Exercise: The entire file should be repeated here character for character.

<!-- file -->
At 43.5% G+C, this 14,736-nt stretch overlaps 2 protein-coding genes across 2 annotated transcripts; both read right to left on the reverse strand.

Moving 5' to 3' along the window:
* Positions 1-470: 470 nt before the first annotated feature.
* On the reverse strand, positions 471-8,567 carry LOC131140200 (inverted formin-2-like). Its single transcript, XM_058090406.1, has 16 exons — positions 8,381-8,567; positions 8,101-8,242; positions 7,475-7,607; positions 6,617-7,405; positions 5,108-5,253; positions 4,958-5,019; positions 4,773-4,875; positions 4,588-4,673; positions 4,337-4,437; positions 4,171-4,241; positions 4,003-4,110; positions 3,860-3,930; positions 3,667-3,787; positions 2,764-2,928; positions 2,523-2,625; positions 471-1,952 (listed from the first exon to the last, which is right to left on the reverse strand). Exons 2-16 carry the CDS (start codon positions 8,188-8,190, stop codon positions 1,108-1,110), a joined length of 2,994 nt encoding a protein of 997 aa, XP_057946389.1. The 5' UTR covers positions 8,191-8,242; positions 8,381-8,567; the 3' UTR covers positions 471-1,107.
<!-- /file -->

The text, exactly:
At 43.5% G+C, this 14,736-nt stretch overlaps 2 protein-coding genes across 2 annotated transcripts; both read right to left on the reverse strand.

Moving 5' to 3' along the window:
* Positions 1-470: 470 nt before the first annotated feature.
* On the reverse strand, positions 471-8,567 carry LOC131140200 (inverted formin-2-like). Its single transcript, XM_058090406.1, has 16 exons — positions 8,381-8,567; positions 8,101-8,242; positions 7,475-7,607; positions 6,617-7,405; positions 5,108-5,253; positions 4,958-5,019; positions 4,773-4,875; positions 4,588-4,673; positions 4,337-4,437; positions 4,171-4,241; positions 4,003-4,110; positions 3,860-3,930; positions 3,667-3,787; positions 2,764-2,928; positions 2,523-2,625; positions 471-1,952 (listed from the first exon to the last, which is right to left on the reverse strand). Exons 2-16 carry the CDS (start codon positions 8,188-8,190, stop codon positions 1,108-1,110), a joined length of 2,994 nt encoding a protein of 997 aa, XP_057946389.1. The 5' UTR covers positions 8,191-8,242; positions 8,381-8,567; the 3' UTR covers positions 471-1,107.